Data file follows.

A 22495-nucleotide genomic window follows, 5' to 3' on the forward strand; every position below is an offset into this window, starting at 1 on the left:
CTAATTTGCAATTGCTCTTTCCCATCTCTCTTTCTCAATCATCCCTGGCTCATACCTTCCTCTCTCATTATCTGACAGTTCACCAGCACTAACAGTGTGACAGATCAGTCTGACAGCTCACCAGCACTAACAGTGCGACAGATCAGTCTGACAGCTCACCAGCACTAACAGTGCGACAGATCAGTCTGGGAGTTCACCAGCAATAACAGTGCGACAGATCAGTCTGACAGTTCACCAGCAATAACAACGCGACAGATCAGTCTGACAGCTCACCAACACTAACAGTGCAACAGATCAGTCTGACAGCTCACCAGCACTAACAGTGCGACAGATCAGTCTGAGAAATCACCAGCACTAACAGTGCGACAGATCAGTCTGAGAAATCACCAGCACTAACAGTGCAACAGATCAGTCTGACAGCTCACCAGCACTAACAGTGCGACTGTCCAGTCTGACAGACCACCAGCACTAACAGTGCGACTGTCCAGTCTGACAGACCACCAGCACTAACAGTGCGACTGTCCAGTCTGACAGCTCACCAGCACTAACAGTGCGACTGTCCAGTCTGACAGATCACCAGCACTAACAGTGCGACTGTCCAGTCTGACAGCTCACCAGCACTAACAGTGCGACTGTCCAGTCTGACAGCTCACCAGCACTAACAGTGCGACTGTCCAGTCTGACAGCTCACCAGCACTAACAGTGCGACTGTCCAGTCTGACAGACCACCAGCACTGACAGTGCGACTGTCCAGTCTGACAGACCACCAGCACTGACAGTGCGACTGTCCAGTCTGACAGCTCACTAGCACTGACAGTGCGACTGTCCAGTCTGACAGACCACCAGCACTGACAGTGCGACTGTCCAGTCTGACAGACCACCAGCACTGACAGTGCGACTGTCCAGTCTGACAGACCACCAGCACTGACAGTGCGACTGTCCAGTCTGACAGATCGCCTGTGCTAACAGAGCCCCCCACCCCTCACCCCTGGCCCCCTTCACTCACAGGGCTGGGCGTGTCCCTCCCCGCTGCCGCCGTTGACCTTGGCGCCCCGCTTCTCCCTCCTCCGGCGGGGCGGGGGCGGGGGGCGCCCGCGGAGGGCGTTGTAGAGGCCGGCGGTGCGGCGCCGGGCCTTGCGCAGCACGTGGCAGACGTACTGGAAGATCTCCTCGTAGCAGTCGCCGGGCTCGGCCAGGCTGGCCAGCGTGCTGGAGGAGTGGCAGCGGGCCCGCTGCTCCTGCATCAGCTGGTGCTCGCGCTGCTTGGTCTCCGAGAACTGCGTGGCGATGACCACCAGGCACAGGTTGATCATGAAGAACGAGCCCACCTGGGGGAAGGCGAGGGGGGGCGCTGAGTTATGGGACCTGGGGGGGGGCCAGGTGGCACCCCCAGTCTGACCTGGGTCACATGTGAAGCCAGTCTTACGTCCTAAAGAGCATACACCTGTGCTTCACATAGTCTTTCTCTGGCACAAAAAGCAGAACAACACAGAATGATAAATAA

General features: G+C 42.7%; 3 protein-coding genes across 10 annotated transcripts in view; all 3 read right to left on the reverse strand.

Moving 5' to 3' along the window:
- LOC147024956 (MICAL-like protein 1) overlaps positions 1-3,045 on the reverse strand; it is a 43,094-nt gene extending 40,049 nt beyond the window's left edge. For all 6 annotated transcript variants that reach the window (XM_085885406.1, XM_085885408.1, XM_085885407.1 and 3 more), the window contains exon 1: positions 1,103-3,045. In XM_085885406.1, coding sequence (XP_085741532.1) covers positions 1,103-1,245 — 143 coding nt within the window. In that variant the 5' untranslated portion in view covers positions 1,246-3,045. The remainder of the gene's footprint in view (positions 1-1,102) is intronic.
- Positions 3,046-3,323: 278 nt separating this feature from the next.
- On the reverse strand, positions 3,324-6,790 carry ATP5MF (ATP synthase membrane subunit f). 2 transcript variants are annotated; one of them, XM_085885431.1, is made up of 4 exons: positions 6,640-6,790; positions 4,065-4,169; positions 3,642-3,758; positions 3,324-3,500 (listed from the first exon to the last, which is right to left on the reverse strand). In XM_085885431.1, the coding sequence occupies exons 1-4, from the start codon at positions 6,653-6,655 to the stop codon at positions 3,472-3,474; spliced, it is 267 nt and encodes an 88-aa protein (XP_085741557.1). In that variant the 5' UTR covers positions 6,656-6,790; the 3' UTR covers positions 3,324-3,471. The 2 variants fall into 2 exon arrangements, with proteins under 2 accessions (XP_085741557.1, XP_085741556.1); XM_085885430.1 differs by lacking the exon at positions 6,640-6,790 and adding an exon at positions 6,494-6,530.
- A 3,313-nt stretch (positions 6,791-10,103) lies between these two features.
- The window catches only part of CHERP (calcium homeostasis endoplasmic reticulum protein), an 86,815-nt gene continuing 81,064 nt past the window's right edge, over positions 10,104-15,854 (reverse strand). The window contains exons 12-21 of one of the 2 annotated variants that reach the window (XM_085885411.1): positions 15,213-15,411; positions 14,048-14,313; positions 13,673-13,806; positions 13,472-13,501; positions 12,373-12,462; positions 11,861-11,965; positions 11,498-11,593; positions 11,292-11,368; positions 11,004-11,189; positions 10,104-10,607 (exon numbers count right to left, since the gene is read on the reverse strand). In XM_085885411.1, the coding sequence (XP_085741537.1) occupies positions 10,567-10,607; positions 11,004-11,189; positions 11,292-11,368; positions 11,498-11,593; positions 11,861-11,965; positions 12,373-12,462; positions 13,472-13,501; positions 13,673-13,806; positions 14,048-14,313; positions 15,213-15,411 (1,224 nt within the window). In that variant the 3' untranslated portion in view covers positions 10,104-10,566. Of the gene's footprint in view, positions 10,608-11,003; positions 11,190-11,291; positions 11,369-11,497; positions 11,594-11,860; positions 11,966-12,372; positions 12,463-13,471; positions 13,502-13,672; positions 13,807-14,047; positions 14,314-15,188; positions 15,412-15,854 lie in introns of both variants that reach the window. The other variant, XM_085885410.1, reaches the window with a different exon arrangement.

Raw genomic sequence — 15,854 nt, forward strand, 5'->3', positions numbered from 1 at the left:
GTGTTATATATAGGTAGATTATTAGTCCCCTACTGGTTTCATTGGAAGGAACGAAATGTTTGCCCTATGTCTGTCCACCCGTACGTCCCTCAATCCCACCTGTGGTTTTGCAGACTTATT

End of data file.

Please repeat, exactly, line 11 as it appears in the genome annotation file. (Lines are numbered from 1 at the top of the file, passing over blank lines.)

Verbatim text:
GTGTTATATATAGGTAGATTATTAGTCCCCTACTGGTTTCATTGGAAGGAACGAAATGTTTGCCCTATGTCTGTCCACCCGTACGTCCCTCAATCCCACCTGTGGTTTTGCAGACTTATT